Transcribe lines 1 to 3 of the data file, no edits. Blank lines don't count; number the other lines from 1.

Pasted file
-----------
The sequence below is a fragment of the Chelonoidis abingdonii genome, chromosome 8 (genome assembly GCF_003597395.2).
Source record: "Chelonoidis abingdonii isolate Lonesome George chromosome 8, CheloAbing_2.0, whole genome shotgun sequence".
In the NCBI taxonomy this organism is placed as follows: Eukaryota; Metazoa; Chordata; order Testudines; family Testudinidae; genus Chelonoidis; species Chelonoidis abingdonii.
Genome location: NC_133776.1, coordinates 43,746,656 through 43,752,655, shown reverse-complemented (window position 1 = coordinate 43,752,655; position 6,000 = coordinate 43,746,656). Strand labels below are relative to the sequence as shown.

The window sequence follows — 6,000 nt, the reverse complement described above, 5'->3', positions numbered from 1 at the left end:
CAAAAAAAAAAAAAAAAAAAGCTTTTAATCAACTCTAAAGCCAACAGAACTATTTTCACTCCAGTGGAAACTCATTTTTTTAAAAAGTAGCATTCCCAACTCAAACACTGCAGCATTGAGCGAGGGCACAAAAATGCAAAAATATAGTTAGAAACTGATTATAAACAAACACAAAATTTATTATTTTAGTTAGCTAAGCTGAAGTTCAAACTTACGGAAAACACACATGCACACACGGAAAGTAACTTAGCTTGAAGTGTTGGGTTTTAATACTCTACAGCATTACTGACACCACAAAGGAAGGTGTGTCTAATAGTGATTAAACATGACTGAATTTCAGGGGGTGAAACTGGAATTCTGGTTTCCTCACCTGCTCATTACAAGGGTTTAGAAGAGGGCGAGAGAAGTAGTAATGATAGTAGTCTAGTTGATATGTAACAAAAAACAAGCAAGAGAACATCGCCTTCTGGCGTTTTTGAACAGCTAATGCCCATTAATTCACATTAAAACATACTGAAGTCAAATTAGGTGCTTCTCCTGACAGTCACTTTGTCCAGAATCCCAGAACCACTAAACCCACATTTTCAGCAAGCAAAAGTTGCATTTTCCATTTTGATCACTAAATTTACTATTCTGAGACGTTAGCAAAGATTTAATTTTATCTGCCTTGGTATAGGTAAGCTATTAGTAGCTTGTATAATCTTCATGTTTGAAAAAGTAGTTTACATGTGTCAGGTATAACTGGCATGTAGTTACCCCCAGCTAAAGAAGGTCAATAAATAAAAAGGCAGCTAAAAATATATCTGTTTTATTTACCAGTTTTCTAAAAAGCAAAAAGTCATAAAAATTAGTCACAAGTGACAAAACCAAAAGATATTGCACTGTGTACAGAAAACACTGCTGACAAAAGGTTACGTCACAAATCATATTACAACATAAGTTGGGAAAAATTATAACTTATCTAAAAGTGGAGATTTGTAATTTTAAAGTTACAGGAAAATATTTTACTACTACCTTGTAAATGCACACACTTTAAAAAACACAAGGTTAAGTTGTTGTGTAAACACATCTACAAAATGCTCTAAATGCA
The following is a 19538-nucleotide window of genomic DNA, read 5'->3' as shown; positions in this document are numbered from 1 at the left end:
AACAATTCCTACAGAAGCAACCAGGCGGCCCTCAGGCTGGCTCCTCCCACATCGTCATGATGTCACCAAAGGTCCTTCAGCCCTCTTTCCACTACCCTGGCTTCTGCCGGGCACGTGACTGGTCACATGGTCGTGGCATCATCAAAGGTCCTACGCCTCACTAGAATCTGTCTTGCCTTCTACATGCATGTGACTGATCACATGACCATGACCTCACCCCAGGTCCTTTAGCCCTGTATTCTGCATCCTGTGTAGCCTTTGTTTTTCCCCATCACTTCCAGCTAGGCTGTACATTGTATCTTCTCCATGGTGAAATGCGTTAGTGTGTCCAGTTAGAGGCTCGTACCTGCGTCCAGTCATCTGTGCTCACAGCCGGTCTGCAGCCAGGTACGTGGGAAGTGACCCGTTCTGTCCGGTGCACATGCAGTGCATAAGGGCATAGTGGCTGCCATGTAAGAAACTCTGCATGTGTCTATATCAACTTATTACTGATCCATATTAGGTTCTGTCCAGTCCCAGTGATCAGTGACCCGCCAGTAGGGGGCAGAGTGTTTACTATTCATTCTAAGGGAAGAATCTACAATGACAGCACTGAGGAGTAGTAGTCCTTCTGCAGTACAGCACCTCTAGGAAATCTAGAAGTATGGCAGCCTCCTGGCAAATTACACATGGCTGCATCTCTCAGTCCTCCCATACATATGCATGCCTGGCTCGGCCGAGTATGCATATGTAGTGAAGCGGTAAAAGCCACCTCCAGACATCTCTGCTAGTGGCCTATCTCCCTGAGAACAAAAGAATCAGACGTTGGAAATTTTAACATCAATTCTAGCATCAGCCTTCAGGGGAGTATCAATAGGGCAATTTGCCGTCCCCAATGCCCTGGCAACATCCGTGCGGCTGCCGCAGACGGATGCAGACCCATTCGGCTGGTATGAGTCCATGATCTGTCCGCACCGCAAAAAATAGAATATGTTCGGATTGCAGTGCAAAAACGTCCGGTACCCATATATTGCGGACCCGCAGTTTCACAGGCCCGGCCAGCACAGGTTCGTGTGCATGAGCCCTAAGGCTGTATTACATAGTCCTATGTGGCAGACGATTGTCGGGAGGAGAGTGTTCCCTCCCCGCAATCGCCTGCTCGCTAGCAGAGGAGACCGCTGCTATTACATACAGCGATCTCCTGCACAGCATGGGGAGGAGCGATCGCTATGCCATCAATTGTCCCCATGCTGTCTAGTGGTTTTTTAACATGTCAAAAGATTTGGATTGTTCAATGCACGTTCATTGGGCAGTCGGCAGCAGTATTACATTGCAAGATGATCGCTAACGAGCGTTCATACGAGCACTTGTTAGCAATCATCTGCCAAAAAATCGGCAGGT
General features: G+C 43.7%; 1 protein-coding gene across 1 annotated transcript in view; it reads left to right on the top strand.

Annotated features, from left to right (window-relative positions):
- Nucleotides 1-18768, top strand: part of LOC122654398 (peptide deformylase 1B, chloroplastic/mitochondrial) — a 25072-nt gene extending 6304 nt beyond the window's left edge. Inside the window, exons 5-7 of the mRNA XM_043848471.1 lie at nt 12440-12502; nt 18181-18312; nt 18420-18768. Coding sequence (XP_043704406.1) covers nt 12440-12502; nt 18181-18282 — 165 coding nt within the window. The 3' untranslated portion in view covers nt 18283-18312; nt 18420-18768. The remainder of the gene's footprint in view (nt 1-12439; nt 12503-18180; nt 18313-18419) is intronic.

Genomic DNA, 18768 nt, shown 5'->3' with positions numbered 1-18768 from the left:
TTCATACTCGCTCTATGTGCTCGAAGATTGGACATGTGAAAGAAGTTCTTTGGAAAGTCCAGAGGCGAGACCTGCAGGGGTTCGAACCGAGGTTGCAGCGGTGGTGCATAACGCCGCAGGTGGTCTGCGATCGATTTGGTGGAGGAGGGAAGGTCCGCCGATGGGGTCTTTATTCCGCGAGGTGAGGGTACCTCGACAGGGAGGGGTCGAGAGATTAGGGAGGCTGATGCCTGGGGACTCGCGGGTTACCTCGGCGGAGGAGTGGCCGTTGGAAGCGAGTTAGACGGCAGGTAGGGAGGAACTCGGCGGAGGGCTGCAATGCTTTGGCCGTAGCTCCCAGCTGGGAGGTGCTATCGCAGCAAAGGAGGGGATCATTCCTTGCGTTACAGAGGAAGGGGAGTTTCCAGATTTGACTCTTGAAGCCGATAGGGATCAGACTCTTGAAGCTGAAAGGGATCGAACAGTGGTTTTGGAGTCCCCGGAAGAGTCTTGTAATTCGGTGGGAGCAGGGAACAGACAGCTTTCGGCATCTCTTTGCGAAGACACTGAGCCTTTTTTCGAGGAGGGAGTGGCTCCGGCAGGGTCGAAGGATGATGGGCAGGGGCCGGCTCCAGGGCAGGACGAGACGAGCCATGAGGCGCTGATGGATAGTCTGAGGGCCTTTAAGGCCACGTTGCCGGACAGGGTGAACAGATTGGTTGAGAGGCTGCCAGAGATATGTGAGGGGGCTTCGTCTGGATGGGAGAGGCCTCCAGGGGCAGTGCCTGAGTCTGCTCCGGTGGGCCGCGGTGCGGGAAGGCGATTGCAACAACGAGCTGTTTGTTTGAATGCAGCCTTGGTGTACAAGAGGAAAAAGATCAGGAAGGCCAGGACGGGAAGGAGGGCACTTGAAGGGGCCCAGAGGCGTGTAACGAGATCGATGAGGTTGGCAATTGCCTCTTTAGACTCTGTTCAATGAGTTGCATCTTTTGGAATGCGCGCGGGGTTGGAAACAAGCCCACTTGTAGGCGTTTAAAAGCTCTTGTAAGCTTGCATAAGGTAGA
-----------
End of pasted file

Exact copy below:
The sequence below is a fragment of the Chelonoidis abingdonii genome, chromosome 8 (genome assembly GCF_003597395.2).
Source record: "Chelonoidis abingdonii isolate Lonesome George chromosome 8, CheloAbing_2.0, whole genome shotgun sequence".
In the NCBI taxonomy this organism is placed as follows: Eukaryota; Metazoa; Chordata; order Testudines; family Testudinidae; genus Chelonoidis; species Chelonoidis abingdonii.